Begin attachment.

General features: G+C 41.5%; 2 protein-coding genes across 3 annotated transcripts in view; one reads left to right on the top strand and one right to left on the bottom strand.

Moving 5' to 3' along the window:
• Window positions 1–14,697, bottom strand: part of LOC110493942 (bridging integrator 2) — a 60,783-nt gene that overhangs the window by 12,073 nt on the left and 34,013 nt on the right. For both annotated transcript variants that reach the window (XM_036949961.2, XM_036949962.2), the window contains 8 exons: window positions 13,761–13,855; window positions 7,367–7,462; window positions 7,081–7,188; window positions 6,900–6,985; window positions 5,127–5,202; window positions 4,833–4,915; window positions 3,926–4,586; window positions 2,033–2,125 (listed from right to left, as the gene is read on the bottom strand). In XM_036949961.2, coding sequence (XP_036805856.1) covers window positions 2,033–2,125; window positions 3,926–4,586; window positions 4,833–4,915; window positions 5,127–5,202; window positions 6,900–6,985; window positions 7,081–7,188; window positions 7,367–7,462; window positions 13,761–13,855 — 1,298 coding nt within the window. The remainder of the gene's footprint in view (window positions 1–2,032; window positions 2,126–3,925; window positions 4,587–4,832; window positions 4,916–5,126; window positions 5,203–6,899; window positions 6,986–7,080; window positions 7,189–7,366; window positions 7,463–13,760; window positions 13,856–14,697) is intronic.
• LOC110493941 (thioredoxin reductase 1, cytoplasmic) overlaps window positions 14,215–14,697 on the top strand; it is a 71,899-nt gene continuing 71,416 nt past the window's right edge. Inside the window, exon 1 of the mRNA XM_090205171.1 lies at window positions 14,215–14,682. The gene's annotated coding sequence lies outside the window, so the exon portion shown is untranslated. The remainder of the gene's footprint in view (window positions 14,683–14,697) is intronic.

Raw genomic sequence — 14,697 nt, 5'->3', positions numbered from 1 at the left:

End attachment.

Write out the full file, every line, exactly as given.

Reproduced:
General features: G+C 41.5%; 2 protein-coding genes across 3 annotated transcripts in view; one reads left to right on the top strand and one right to left on the bottom strand.

Moving 5' to 3' along the window:
• Window positions 1–14,697, bottom strand: part of LOC110493942 (bridging integrator 2) — a 60,783-nt gene that overhangs the window by 12,073 nt on the left and 34,013 nt on the right. For both annotated transcript variants that reach the window (XM_036949961.2, XM_036949962.2), the window contains 8 exons: window positions 13,761–13,855; window positions 7,367–7,462; window positions 7,081–7,188; window positions 6,900–6,985; window positions 5,127–5,202; window positions 4,833–4,915; window positions 3,926–4,586; window positions 2,033–2,125 (listed from right to left, as the gene is read on the bottom strand). In XM_036949961.2, coding sequence (XP_036805856.1) covers window positions 2,033–2,125; window positions 3,926–4,586; window positions 4,833–4,915; window positions 5,127–5,202; window positions 6,900–6,985; window positions 7,081–7,188; window positions 7,367–7,462; window positions 13,761–13,855 — 1,298 coding nt within the window. The remainder of the gene's footprint in view (window positions 1–2,032; window positions 2,126–3,925; window positions 4,587–4,832; window positions 4,916–5,126; window positions 5,203–6,899; window positions 6,986–7,080; window positions 7,189–7,366; window positions 7,463–13,760; window positions 13,856–14,697) is intronic.
• LOC110493941 (thioredoxin reductase 1, cytoplasmic) overlaps window positions 14,215–14,697 on the top strand; it is a 71,899-nt gene continuing 71,416 nt past the window's right edge. Inside the window, exon 1 of the mRNA XM_090205171.1 lies at window positions 14,215–14,682. The gene's annotated coding sequence lies outside the window, so the exon portion shown is untranslated. The remainder of the gene's footprint in view (window positions 14,683–14,697) is intronic.

Raw genomic sequence — 14,697 nt, 5'->3', positions numbered from 1 at the left: